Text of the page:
• The fantasticalness. Ugh, man. This book is beyond magical and fantastical and wonderful. It’s everything you could ask for in an alternative-history fantasy book. Everything and more.
  • The writing. It’s whimsical and witty and charming and it just made my reader’s heart all warm and happy. Susanna Clarke has skillz. (That’s the only way I can think to describe it – probably because of my lack of aforementioned* skillz.)
  • The characters. There are pantomime villains; blundering but good hearted heroes; loyal friends; secretive masters; chattering servants; a missing, ancient faerie king; magical vagabonds; plus many, many more besides. They’re all richly drawn and brim with life.
  • Regency. Regency England made magical is as good as it sounds. I’m not sure that I’ll be able to read Pride and Prejudice again without being disppointed there’s no witchcraft going on.

Dislikes:

  • The footnotes. I know, I know. How can I like them and dislike them at the same time? I just can, that’s why. *sticks out tongue* Mostly, they were brilliant. One or two, though, felt overbearing and unnecessary and made me do eye-rolls worthy of a teenager.
  • Mr Norrell. Eeek. I’m certain Susanna Clarke didn’t intend for him to be a likeable character, which is fair enough and normally doesn’t bother me, but my lack-of-like for Mr Norrell stretches to pretty intense levels. He’s proud, arrogant, pernicious, dismissive, selfish, and one of his (many) ill-judged actions – I think bibliophiles everywhere will know which one  – pushed him over into becoming an unforgivable character for me.
  • Move to Italy – the section set in Italy just felt heavy to read. Most of the novel kind of bounces along happily/unhappily from one thing to the next, but this part felt more like it was dragging its feet.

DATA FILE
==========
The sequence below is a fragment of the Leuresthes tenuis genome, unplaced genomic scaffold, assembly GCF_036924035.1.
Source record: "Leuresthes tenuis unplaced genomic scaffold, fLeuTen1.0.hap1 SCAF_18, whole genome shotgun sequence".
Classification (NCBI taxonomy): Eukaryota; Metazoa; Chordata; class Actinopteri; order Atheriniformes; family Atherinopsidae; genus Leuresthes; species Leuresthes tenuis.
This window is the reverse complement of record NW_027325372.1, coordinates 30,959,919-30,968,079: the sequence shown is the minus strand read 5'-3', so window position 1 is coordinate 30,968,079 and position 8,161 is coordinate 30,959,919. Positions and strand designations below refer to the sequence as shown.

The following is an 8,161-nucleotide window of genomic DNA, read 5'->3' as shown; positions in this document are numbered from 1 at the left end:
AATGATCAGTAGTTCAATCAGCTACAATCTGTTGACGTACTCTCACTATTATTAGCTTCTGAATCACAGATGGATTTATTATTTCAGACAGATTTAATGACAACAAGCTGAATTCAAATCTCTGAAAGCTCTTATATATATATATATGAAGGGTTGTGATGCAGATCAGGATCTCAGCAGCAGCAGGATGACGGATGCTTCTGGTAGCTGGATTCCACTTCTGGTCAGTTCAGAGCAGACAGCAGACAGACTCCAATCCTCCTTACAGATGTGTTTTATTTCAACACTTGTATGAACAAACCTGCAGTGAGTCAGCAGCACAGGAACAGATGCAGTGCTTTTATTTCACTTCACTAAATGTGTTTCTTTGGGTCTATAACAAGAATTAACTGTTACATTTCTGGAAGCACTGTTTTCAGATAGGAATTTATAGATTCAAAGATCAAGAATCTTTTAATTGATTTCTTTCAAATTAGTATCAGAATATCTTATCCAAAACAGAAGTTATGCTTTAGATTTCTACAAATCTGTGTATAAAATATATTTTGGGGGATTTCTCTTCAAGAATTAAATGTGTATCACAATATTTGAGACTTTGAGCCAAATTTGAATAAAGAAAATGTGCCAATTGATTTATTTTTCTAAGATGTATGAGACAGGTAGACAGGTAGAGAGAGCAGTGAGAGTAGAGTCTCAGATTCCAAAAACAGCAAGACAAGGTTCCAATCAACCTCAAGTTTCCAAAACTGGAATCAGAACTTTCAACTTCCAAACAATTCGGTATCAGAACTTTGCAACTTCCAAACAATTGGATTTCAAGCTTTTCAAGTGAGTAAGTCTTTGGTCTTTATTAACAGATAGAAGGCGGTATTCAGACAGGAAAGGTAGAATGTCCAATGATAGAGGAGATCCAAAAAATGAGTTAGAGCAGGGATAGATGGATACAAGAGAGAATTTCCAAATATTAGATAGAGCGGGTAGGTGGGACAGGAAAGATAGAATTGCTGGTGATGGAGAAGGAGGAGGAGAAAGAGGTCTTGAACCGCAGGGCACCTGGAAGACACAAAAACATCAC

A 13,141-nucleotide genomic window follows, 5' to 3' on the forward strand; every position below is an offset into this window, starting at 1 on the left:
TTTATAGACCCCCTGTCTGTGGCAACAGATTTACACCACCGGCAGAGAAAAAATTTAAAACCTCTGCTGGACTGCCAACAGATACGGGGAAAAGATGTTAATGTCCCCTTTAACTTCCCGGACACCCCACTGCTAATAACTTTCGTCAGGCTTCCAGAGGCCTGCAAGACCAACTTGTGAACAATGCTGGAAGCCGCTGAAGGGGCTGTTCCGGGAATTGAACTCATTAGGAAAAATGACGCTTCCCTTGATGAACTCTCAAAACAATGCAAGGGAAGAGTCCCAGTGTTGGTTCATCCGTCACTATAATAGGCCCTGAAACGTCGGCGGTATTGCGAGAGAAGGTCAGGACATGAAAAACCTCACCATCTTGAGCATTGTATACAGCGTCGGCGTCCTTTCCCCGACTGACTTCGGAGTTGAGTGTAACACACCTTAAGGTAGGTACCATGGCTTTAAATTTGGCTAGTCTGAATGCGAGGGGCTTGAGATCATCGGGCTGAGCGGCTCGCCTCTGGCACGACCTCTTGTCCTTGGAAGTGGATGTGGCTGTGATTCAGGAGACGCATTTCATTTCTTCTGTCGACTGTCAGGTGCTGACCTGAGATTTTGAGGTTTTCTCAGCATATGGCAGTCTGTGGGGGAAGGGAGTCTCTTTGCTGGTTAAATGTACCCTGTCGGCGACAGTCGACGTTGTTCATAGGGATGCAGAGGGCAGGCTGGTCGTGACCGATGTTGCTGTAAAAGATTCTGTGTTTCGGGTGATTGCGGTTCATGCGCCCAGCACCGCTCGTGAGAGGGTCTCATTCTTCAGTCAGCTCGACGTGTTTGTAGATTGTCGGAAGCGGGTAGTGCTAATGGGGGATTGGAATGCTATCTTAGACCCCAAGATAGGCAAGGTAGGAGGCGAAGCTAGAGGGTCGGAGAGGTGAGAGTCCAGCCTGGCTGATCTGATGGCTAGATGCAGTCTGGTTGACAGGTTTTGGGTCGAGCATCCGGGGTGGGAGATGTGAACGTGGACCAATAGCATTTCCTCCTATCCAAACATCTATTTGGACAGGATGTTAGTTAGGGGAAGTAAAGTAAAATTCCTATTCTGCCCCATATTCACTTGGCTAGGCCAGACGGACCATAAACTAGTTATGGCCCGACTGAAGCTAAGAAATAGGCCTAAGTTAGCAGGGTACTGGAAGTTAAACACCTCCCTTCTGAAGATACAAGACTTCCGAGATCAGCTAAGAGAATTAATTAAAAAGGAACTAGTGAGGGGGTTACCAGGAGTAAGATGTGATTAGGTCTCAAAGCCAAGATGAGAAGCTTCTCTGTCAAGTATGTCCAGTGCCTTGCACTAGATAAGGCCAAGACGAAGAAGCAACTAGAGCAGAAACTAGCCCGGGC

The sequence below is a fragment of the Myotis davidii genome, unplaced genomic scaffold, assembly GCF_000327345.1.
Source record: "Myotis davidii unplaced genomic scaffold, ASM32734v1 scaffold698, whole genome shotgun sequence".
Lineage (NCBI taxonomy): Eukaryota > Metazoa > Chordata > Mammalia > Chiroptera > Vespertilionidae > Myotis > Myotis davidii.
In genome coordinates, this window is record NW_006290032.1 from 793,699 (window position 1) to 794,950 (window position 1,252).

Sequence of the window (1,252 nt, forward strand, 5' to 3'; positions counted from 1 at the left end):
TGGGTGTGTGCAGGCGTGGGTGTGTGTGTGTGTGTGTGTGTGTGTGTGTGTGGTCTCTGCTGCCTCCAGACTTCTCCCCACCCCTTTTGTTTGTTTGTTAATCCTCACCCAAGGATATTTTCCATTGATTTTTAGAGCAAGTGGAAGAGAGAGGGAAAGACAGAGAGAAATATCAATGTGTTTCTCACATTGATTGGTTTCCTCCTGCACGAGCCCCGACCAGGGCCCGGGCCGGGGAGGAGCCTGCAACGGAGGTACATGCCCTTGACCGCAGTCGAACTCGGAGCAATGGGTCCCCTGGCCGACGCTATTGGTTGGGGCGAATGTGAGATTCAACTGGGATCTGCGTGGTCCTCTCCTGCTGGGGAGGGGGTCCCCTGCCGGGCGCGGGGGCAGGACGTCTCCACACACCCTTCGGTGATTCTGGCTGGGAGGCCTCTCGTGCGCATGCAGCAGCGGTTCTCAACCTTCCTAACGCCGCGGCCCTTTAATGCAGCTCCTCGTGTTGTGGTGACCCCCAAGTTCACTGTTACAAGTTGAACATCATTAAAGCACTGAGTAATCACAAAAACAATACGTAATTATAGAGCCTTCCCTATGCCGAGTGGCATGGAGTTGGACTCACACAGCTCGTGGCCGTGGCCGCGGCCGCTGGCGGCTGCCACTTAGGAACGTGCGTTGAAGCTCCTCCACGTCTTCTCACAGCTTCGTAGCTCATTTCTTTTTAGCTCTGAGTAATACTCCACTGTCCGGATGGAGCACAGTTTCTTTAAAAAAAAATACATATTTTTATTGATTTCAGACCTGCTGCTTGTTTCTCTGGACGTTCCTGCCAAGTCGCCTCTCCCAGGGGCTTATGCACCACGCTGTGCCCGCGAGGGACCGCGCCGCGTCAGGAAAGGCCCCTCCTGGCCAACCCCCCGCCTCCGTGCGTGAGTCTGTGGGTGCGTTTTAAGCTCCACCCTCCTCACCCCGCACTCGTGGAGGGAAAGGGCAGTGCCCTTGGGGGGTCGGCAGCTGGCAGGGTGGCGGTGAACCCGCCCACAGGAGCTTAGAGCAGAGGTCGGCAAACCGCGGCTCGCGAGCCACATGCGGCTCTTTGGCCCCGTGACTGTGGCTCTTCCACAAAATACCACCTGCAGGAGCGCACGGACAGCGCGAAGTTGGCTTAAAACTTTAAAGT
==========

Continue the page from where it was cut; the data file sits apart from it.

• Length. Okay, I know. This is totally unfair and completely irrelevant. A story takes as many pages as it takes to tell it. I knoooow. My dislike is just a personal bias against longer books because I’m a slow reader. Aaaand it’s also because I’m pretty sure my wrists have developed arthritis from trying to figure out a comfortable way to hold it.

All those dislikes, though, are more than outweighed by the book’s general brilliance. It’s like a force of nature. You just have to give in to it and let yourself be swept away in all the pages, footnotes, and storylines.

It’s worth it.

Right. I think it’s time for that plate of carbs.

*aforementioned is my new favourite word even though it makes me sound like I’m 100 years old. What can I say?

Adventures of a Story Turtle

I recently wrote about a blog post about a few books in my TBR list that intimidate me.

The common theme with them?

Bigness.

The common theme with me?

Fear of commitment and laziness. *pulls guilty face*

I’m not a quick reader. I used to wish that I was, but I’ve grown to accept my tendency to meander through the pages of a book – and I’ve grown to be happy with my meanderings too. It takes me time to process a story. It takes me time to switch off from the outside world/the worry-filled world of my head.* It takes me time to decide how I feel about characters and it takes me time to settle into an author’s voice.

In other words: I’m a story turtle. Slow and steady.

Unlikely to win any races, though.

No matter how much I like the blurb, no matter how many rave reviews I read, my slowness means a big book always makes me nervous. A big book is a big commitment for me. Weeks – possibly even months – worth of a commitment.

And turtles are renowned by scientists for their fickle nature and total lack of commitment.